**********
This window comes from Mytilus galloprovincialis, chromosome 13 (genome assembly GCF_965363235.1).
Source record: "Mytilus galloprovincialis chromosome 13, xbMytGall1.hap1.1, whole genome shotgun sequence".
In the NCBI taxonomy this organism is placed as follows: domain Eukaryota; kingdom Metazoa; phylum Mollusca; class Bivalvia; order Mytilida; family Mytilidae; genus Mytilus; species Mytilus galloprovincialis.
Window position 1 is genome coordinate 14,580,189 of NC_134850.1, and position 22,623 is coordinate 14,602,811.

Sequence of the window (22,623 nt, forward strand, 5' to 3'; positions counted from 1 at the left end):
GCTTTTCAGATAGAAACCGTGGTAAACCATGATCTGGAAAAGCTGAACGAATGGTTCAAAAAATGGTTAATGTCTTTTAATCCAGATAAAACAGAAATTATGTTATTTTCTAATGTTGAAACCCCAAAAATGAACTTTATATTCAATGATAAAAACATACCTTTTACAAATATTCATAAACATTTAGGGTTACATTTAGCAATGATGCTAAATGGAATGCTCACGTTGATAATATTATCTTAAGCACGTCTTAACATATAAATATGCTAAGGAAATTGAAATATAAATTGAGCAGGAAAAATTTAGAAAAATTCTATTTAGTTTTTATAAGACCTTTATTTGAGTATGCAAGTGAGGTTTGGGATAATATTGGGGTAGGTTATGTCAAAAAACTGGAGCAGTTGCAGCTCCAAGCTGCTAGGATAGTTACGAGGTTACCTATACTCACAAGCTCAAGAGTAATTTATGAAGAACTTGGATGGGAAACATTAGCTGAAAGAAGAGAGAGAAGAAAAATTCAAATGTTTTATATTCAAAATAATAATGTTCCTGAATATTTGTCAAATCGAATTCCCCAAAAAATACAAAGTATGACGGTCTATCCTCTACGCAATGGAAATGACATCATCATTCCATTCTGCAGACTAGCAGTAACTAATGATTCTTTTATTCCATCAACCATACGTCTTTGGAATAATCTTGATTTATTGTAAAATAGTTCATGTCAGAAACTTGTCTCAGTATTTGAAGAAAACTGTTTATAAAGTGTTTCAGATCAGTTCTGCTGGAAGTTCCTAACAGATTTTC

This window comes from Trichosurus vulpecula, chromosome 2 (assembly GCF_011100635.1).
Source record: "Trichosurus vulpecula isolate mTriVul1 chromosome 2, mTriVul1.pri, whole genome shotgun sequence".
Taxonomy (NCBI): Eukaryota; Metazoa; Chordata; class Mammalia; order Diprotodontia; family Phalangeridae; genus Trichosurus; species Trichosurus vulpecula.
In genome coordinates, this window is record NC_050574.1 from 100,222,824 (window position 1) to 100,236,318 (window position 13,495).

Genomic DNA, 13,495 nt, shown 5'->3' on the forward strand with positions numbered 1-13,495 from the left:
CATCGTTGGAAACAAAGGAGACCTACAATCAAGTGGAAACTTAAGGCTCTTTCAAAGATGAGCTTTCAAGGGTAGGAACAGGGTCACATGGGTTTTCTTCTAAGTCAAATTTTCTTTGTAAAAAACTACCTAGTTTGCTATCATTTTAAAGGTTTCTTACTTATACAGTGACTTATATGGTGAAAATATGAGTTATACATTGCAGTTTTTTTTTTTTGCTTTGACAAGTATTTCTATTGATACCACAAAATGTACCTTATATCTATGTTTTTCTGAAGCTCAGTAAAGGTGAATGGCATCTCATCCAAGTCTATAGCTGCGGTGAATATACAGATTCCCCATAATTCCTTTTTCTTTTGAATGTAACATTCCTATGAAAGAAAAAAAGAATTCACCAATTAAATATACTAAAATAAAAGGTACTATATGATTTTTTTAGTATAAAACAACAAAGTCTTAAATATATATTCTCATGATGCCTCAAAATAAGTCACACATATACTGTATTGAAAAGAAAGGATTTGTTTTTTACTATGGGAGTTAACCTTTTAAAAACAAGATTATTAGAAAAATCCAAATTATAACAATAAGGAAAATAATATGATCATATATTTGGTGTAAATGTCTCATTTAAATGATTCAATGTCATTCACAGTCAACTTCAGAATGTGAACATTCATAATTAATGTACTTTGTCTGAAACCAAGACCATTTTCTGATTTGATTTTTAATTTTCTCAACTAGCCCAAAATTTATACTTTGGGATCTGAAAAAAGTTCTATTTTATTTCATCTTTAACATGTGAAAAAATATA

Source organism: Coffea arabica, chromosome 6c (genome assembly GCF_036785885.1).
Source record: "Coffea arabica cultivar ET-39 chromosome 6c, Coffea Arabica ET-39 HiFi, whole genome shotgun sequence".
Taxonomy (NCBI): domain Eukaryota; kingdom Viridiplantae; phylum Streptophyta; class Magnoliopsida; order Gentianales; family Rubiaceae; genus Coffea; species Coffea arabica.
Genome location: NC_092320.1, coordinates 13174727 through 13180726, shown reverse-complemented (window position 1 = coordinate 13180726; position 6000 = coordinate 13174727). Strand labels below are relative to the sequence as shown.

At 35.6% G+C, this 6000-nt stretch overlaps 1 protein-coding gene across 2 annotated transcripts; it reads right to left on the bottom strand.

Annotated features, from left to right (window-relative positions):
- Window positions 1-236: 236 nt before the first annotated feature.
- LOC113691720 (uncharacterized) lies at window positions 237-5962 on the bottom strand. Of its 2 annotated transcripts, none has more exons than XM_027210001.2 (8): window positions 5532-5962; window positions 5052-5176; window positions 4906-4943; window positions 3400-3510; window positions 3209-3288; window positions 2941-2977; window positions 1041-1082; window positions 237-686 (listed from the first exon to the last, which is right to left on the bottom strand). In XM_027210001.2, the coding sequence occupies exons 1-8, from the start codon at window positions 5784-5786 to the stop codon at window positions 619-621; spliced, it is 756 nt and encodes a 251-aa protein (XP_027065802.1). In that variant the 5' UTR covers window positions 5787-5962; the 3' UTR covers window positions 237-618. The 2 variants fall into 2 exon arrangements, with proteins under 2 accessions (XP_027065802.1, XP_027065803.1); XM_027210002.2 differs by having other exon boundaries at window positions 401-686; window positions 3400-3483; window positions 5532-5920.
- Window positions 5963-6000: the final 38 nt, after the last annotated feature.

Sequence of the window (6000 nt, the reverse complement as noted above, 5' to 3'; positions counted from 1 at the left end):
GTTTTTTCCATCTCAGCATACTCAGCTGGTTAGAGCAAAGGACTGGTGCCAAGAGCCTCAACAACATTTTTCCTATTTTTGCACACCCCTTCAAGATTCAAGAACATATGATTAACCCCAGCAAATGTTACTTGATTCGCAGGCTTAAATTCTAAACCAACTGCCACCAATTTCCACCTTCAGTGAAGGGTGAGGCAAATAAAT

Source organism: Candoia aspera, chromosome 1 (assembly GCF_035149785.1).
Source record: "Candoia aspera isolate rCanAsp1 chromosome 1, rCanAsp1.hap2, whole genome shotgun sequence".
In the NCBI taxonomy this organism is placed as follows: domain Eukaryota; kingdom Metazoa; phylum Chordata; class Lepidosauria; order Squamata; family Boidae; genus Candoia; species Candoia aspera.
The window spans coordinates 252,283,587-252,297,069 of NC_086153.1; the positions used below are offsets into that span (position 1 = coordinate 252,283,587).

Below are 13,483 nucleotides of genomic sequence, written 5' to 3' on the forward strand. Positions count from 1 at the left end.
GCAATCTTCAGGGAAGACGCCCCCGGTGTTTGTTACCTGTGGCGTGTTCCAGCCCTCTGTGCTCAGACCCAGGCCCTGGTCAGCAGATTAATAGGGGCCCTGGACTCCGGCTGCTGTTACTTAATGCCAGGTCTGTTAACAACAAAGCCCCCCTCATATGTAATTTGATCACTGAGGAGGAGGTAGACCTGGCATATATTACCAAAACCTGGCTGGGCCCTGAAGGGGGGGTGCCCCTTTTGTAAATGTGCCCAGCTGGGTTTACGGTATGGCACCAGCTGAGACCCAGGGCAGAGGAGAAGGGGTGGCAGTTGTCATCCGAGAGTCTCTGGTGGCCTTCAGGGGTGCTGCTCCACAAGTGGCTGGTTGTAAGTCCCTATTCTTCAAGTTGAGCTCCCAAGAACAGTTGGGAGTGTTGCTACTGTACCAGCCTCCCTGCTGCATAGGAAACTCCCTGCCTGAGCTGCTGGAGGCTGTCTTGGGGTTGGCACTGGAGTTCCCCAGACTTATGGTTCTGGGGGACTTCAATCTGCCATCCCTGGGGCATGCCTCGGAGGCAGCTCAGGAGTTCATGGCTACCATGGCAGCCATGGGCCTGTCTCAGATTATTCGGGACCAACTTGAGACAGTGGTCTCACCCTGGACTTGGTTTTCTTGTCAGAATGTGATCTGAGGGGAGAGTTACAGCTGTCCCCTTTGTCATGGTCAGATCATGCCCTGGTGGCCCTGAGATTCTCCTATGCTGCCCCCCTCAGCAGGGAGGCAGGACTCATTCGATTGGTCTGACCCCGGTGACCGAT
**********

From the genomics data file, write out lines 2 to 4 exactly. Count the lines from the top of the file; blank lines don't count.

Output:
Source record: "Mytilus galloprovincialis chromosome 13, xbMytGall1.hap1.1, whole genome shotgun sequence".
In the NCBI taxonomy this organism is placed as follows: domain Eukaryota; kingdom Metazoa; phylum Mollusca; class Bivalvia; order Mytilida; family Mytilidae; genus Mytilus; species Mytilus galloprovincialis.
Window position 1 is genome coordinate 14,580,189 of NC_134850.1, and position 22,623 is coordinate 14,602,811.